In March 2010, a report that Lewis and another black Congressman, Andre Carson, had been called nigger by Tea Party protesters outside the Capitol received media attention.[36][37] Some conservative sources criticized the claim, saying that no video showed up to prove the charges, and the videotapes of the event that later surfaced seemed to in fact disprove them. The New York Times issued a correction in July 2010, acknowledging that there was no evidence of Tea Party members hurling racial epithets at Lewis and Carson. Andrew Breitbart offered a $100,000 reward for anyone who could provide audio or video evidence of one of these instances, but none surfaced.[38]

Protests[edit]

In March 2003, Lewis spoke to a crowd of 30,000 in Oregon during an anti-war protest before the start of the Iraq War.[39] He was arrested in 2006[40] and 2009 and outside the Sudan embassy in protest against the genocide in Darfur.[41] He was one of eight U.S. Representatives, from six states, arrested while holding a sit-in near the west side of the U.S. Capitol building, to advocate for illegal immigration reform. The lawmakers' participation and subsequent arrest in the protest occurred despite the fact that the 2013 government shutdown was going on at the time.[42]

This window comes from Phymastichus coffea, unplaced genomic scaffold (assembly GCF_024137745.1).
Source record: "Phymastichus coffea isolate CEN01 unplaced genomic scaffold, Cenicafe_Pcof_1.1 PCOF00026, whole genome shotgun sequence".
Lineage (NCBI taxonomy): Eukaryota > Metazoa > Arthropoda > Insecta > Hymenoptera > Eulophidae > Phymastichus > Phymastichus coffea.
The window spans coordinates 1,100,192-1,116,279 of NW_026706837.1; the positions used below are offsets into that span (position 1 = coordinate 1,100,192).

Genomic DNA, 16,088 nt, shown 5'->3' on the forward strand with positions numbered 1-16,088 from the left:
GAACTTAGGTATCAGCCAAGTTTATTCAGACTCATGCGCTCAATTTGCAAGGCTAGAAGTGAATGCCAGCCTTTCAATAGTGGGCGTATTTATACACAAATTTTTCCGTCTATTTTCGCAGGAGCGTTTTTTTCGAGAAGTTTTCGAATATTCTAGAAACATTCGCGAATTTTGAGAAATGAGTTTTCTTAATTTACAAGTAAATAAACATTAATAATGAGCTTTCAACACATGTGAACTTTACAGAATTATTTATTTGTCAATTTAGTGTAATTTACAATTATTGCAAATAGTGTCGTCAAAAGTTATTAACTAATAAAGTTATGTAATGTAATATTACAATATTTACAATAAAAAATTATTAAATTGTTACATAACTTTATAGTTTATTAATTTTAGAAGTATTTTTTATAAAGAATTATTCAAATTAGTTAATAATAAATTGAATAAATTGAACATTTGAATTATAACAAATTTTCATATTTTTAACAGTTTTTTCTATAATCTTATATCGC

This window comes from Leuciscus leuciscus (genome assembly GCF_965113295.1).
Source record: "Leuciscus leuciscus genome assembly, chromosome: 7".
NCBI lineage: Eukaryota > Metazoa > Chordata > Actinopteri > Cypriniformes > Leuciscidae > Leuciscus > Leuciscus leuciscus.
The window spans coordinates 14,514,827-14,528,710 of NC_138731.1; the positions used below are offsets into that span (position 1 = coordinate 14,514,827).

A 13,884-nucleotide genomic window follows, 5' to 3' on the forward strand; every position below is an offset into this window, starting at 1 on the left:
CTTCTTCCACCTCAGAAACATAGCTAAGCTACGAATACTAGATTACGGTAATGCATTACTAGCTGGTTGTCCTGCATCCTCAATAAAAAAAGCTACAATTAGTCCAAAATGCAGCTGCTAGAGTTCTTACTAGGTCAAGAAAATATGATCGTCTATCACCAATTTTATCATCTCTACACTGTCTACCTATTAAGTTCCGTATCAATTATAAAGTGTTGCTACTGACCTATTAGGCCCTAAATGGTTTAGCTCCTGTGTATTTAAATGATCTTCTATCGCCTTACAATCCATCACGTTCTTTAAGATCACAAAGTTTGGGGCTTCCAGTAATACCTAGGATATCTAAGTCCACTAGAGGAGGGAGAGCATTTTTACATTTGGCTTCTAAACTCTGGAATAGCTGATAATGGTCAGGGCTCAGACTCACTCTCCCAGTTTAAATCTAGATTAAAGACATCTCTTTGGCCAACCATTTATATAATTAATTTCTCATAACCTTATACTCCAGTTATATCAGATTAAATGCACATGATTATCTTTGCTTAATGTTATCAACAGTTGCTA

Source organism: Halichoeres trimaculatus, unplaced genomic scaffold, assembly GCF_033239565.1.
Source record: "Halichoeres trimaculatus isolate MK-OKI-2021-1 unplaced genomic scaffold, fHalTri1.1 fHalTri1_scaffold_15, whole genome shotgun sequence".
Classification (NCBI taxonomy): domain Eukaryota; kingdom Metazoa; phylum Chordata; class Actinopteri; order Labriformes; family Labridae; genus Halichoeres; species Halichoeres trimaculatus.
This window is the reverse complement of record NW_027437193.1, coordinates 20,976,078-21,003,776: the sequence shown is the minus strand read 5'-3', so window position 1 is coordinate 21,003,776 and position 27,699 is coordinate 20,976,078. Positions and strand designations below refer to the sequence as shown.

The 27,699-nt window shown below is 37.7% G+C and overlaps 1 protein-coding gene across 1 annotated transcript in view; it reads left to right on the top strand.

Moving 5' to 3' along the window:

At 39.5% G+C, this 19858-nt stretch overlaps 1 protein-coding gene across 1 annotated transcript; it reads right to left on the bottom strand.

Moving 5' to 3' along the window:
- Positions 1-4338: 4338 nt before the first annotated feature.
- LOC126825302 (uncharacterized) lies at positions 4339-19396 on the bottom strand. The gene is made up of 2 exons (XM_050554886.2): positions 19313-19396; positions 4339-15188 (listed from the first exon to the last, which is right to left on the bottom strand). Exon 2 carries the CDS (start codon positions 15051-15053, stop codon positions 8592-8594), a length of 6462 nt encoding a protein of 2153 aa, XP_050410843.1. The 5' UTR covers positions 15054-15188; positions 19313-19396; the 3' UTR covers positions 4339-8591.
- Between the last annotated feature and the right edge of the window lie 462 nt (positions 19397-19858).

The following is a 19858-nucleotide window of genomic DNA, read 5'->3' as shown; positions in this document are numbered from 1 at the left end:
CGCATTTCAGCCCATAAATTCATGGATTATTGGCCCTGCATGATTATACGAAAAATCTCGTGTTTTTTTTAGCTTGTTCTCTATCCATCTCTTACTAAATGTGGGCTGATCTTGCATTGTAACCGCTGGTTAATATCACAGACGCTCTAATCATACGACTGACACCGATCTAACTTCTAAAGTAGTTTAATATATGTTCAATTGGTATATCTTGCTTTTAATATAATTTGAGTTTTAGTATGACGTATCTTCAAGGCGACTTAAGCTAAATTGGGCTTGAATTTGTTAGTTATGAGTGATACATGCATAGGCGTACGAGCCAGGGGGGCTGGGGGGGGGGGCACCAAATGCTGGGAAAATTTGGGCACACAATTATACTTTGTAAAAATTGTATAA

Endorsements[edit]

When Lewis was asked at a news conference whether he would support Joe Lieberman for re-election to the Senate in 2006 after Lieberman's loss to Ned Lamont in the Democratic primary, he simply said that Lieberman "was a good man." That was taken to mean that he endorsed Lieberman in the race. Actually he had been invited to Connecticut by another member of Congress and had made no plan to formally endorse Lieberman.[43] In the 2004 Presidential race, Lewis endorsed Senator John Kerry (Democrat).[44] Lewis was one of 31 House members who voted not to count the electoral votes from Ohio in the 2004 presidential election.[45]

2008 Presidential election[edit]

Lewis speaks during the final day of the 2008 Democratic National Convention in Denver, Colorado.